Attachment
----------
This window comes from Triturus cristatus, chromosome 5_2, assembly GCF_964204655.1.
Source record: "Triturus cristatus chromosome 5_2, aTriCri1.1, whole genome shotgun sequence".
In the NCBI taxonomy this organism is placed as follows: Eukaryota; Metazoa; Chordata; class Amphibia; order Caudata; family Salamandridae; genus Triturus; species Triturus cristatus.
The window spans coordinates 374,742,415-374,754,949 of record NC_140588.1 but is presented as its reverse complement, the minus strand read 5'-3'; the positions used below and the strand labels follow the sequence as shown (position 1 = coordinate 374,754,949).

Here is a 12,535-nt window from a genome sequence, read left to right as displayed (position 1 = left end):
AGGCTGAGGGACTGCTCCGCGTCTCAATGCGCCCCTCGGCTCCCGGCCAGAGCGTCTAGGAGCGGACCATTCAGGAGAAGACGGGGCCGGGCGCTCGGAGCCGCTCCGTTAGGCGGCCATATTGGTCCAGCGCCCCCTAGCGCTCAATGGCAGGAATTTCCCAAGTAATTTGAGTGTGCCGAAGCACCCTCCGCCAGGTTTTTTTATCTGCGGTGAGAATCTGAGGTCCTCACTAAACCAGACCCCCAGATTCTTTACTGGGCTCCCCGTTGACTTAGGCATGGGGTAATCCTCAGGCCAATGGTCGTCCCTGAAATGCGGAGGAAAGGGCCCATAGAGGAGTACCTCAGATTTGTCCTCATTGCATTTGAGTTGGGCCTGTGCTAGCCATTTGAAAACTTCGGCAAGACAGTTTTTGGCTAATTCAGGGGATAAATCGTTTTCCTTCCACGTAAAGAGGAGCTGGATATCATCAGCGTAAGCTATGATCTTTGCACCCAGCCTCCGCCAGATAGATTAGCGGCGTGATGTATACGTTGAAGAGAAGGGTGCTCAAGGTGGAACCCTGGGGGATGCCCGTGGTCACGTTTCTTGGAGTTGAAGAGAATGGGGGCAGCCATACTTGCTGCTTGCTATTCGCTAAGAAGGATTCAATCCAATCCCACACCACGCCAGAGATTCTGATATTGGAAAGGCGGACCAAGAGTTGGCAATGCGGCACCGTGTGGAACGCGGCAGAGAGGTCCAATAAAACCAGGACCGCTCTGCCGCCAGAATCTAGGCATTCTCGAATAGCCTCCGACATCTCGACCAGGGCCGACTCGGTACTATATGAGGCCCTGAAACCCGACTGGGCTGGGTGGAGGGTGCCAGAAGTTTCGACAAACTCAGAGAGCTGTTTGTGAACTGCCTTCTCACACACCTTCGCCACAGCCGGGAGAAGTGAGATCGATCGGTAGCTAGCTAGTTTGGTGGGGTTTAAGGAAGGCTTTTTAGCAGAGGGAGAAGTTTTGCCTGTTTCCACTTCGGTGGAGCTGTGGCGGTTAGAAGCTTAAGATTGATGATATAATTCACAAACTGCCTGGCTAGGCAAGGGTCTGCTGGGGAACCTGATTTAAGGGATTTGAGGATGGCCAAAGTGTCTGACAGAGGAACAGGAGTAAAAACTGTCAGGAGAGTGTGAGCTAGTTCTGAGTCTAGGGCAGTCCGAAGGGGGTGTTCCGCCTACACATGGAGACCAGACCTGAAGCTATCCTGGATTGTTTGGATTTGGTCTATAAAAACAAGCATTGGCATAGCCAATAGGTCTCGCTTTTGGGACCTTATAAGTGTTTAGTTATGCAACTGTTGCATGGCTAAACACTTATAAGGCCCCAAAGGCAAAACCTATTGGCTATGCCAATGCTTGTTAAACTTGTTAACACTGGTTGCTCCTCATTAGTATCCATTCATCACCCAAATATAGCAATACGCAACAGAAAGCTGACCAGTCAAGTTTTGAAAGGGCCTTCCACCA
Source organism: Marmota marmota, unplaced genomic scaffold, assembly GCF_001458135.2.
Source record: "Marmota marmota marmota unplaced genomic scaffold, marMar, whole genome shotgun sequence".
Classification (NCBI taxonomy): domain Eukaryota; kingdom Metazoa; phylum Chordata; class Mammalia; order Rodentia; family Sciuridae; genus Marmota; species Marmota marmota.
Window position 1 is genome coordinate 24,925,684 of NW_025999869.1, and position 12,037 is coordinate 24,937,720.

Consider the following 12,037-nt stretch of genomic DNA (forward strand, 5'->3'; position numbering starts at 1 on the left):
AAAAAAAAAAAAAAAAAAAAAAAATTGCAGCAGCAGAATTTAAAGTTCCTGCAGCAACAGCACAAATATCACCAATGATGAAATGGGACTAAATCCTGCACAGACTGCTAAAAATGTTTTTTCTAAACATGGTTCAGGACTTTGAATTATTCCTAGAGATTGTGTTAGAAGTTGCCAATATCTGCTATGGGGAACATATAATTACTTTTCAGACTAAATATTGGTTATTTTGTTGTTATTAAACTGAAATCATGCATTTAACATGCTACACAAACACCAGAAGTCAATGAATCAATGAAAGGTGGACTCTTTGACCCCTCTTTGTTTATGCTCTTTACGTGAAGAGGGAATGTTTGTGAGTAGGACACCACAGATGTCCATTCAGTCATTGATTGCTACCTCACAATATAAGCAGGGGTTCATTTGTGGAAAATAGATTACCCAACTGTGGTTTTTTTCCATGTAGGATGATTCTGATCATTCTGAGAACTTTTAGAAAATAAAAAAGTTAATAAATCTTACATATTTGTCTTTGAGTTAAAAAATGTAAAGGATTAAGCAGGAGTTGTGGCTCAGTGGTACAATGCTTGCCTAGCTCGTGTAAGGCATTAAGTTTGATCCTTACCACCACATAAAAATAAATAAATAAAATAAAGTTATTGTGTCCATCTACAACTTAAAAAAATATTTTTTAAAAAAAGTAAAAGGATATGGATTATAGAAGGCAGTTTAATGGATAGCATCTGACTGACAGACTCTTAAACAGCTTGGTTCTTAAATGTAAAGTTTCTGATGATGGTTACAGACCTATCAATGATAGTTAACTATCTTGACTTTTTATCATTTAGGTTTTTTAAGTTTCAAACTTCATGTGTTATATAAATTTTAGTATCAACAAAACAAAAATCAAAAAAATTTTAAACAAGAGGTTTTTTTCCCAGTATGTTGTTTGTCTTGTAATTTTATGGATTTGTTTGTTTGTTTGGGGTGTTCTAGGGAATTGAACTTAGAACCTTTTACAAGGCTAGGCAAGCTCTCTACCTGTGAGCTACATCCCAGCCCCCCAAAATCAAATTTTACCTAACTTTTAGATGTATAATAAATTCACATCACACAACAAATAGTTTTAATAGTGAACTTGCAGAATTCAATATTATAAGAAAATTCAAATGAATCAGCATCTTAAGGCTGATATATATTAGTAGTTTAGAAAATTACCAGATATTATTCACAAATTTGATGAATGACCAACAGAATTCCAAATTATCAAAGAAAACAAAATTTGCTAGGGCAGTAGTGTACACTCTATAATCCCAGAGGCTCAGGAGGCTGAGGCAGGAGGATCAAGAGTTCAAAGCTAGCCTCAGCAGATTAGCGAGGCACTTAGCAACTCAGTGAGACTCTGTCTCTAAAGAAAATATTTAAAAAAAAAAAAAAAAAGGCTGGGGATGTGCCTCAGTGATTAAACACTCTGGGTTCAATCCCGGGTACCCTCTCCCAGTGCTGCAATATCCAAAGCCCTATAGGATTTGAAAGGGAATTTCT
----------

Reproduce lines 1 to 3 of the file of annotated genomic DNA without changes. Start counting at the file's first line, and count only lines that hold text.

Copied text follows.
This window comes from Triturus cristatus, chromosome 5_2, assembly GCF_964204655.1.
Source record: "Triturus cristatus chromosome 5_2, aTriCri1.1, whole genome shotgun sequence".
In the NCBI taxonomy this organism is placed as follows: Eukaryota; Metazoa; Chordata; class Amphibia; order Caudata; family Salamandridae; genus Triturus; species Triturus cristatus.